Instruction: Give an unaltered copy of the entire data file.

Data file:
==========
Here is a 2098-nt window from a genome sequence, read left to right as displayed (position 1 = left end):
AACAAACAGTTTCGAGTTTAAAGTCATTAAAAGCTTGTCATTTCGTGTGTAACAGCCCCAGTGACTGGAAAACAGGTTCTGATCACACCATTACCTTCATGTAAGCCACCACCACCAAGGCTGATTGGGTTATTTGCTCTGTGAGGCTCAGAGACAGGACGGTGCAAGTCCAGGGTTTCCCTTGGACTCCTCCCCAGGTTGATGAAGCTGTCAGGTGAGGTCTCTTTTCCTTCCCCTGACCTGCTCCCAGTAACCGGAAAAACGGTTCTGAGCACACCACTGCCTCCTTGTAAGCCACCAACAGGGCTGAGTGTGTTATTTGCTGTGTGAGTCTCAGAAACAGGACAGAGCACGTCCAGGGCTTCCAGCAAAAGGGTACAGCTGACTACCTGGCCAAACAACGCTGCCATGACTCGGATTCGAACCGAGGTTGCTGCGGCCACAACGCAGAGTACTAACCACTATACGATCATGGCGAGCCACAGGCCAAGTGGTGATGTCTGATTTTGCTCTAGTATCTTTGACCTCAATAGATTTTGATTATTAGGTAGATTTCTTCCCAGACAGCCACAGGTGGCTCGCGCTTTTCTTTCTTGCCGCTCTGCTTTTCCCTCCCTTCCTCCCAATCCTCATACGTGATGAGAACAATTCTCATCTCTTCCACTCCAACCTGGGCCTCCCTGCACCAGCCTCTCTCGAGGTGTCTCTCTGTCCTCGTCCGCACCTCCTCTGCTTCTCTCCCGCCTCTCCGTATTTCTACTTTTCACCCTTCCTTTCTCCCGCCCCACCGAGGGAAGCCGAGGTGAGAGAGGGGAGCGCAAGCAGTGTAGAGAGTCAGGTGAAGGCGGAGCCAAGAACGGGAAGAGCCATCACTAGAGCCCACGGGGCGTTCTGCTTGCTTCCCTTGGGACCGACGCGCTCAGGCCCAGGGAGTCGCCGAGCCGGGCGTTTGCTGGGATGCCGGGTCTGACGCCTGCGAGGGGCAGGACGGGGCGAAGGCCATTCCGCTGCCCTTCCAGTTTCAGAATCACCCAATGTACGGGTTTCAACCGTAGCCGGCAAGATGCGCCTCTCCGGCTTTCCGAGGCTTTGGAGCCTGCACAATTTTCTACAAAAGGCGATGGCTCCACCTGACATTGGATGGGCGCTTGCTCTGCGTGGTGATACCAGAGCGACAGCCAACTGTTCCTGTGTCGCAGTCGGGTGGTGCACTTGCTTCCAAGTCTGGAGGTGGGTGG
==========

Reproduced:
Here is a 2098-nt window from a genome sequence, read left to right as displayed (position 1 = left end):
AACAAACAGTTTCGAGTTTAAAGTCATTAAAAGCTTGTCATTTCGTGTGTAACAGCCCCAGTGACTGGAAAACAGGTTCTGATCACACCATTACCTTCATGTAAGCCACCACCACCAAGGCTGATTGGGTTATTTGCTCTGTGAGGCTCAGAGACAGGACGGTGCAAGTCCAGGGTTTCCCTTGGACTCCTCCCCAGGTTGATGAAGCTGTCAGGTGAGGTCTCTTTTCCTTCCCCTGACCTGCTCCCAGTAACCGGAAAAACGGTTCTGAGCACACCACTGCCTCCTTGTAAGCCACCAACAGGGCTGAGTGTGTTATTTGCTGTGTGAGTCTCAGAAACAGGACAGAGCACGTCCAGGGCTTCCAGCAAAAGGGTACAGCTGACTACCTGGCCAAACAACGCTGCCATGACTCGGATTCGAACCGAGGTTGCTGCGGCCACAACGCAGAGTACTAACCACTATACGATCATGGCGAGCCACAGGCCAAGTGGTGATGTCTGATTTTGCTCTAGTATCTTTGACCTCAATAGATTTTGATTATTAGGTAGATTTCTTCCCAGACAGCCACAGGTGGCTCGCGCTTTTCTTTCTTGCCGCTCTGCTTTTCCCTCCCTTCCTCCCAATCCTCATACGTGATGAGAACAATTCTCATCTCTTCCACTCCAACCTGGGCCTCCCTGCACCAGCCTCTCTCGAGGTGTCTCTCTGTCCTCGTCCGCACCTCCTCTGCTTCTCTCCCGCCTCTCCGTATTTCTACTTTTCACCCTTCCTTTCTCCCGCCCCACCGAGGGAAGCCGAGGTGAGAGAGGGGAGCGCAAGCAGTGTAGAGAGTCAGGTGAAGGCGGAGCCAAGAACGGGAAGAGCCATCACTAGAGCCCACGGGGCGTTCTGCTTGCTTCCCTTGGGACCGACGCGCTCAGGCCCAGGGAGTCGCCGAGCCGGGCGTTTGCTGGGATGCCGGGTCTGACGCCTGCGAGGGGCAGGACGGGGCGAAGGCCATTCCGCTGCCCTTCCAGTTTCAGAATCACCCAATGTACGGGTTTCAACCGTAGCCGGCAAGATGCGCCTCTCCGGCTTTCCGAGGCTTTGGAGCCTGCACAATTTTCTACAAAAGGCGATGGCTCCACCTGACATTGGATGGGCGCTTGCTCTGCGTGGTGATACCAGAGCGACAGCCAACTGTTCCTGTGTCGCAGTCGGGTGGTGCACTTGCTTCCAAGTCTGGAGGTGGGTGG